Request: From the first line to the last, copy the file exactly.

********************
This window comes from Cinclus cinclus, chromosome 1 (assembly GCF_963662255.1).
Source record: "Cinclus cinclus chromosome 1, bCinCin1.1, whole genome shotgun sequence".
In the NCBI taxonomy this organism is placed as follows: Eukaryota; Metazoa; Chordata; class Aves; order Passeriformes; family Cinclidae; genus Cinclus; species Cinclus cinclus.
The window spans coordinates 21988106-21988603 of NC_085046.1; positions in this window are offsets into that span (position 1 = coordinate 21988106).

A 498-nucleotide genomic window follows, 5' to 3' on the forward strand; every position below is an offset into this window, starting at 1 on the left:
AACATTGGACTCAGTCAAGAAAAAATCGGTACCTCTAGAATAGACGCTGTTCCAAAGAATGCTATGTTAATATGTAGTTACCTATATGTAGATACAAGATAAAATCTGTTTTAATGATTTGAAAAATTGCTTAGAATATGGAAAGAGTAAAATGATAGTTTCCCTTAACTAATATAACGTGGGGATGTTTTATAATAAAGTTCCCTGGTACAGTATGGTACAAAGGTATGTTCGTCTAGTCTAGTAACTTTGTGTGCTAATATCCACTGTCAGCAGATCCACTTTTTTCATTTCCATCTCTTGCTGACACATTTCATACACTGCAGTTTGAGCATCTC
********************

This window comes from Cinclus cinclus, chromosome 1 (assembly GCF_963662255.1).
Source record: "Cinclus cinclus chromosome 1, bCinCin1.1, whole genome shotgun sequence".
In the NCBI taxonomy this organism is placed as follows: Eukaryota; Metazoa; Chordata; class Aves; order Passeriformes; family Cinclidae; genus Cinclus; species Cinclus cinclus.
The window spans coordinates 21988106-21988603 of NC_085046.1; positions in this window are offsets into that span (position 1 = coordinate 21988106).

A 498-nucleotide genomic window follows, 5' to 3' on the forward strand; every position below is an offset into this window, starting at 1 on the left:
AACATTGGACTCAGTCAAGAAAAAATCGGTACCTCTAGAATAGACGCTGTTCCAAAGAATGCTATGTTAATATGTAGTTACCTATATGTAGATACAAGATAAAATCTGTTTTAATGATTTGAAAAATTGCTTAGAATATGGAAAGAGTAAAATGATAGTTTCCCTTAACTAATATAACGTGGGGATGTTTTATAATAAAGTTCCCTGGTACAGTATGGTACAAAGGTATGTTCGTCTAGTCTAGTAACTTTGTGTGCTAATATCCACTGTCAGCAGATCCACTTTTTTCATTTCCATCTCTTGCTGACACATTTCATACACTGCAGTTTGAGCATCTC